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Re: st: RE: Re: Cluster Analysis

From   "Janet Noble" <[email protected]>
To   [email protected]
Subject   Re: st: RE: Re: Cluster Analysis
Date   Mon, 20 Oct 2003 11:58:34 +0000

Dear Professor Cox,
I apologise for a poorly worded request. The first part of the analysis was to see if any of the "diagnostic variables" clustered together and were effectively measuring the "same thing", which was why I considered cluster analysis. The second component was to see if these clusters, if they existed are related to both the site and state of the tumour. Previous work has just considered the effect of diagnostic variables one at a time on site or state. I thought that attempting to analyse the complete dataset would be more useful.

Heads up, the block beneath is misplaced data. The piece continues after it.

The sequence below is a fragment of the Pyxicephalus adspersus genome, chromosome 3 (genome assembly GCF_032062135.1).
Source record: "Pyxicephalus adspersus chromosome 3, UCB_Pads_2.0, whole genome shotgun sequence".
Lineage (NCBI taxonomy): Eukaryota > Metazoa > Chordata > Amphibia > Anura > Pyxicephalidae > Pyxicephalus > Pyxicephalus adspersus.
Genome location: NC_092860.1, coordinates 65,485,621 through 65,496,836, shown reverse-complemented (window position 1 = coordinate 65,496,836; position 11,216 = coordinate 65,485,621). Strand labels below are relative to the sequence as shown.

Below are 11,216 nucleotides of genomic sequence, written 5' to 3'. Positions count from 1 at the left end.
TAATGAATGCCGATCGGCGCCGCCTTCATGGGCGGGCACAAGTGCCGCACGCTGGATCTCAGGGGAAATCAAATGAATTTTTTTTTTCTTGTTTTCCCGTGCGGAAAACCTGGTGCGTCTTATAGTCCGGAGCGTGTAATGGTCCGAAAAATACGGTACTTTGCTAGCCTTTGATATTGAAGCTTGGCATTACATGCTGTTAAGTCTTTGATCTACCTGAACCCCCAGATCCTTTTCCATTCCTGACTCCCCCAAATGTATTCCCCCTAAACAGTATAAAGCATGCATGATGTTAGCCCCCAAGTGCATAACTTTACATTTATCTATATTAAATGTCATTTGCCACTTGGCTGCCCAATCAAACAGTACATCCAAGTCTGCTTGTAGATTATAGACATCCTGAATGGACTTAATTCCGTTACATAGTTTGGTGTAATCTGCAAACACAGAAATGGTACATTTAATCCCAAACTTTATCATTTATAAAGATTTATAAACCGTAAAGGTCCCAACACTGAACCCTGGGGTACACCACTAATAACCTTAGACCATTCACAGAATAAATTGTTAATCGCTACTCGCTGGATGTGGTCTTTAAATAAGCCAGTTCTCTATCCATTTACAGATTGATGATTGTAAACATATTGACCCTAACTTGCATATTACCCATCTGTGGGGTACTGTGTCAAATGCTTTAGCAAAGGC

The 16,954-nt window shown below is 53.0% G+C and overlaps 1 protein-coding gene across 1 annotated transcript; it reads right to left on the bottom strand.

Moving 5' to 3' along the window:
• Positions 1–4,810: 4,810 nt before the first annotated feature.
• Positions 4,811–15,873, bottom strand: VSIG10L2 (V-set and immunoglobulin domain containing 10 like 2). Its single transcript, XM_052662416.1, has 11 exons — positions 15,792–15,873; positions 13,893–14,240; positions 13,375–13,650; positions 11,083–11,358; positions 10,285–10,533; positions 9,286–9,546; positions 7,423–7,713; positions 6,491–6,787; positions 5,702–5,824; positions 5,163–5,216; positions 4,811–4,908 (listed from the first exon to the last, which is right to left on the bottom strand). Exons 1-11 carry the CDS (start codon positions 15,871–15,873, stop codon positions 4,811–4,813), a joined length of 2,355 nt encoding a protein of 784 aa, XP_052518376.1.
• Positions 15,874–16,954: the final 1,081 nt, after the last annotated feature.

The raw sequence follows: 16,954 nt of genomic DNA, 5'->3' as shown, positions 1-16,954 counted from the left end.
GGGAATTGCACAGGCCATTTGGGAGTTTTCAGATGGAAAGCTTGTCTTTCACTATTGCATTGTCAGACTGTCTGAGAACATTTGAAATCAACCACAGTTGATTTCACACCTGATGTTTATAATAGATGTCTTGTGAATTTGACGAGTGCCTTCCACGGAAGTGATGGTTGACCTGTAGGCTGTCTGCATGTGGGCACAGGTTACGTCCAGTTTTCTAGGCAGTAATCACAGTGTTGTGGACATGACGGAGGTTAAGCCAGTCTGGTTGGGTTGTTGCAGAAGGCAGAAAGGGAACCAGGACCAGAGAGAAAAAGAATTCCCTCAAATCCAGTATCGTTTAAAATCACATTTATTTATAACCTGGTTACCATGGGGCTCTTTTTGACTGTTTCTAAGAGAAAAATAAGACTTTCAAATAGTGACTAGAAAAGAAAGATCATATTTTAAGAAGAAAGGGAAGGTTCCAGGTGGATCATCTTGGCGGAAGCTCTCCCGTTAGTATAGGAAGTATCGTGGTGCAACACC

Thank you,

From: "Nick Cox" <[email protected]>
Reply-To: [email protected]
To: <[email protected]>
Subject: st: RE: Re: Cluster Analysis
Date: Mon, 20 Oct 2003 11:52:52 +0100

Janet Noble

> I have inherited a dataset consisting of 40 variables
> (binary, categorical
> and continuous) which may be diagnostic predictors of the
> state of a tumour.
> I was going to use cluster analysis using Gower's
> coefficient of similarity
> (Cluster Analysis, Everitt et al) to find which variables
> best predict the
> tumour state but this does not appear to be implemented in
> Stata 8. Is there
> any other coefficicient or a completely different analysis
> I could use in
> Stata. I really do not want to buy another statistical
> package but I will if
> I have to.

Given the clear identification of a response
variable, this doesn't sound like a cluster analysis
problem at all. Which predictive model(s) is or
are appropriate will depend on how tumour state
is quantified.

[email protected]

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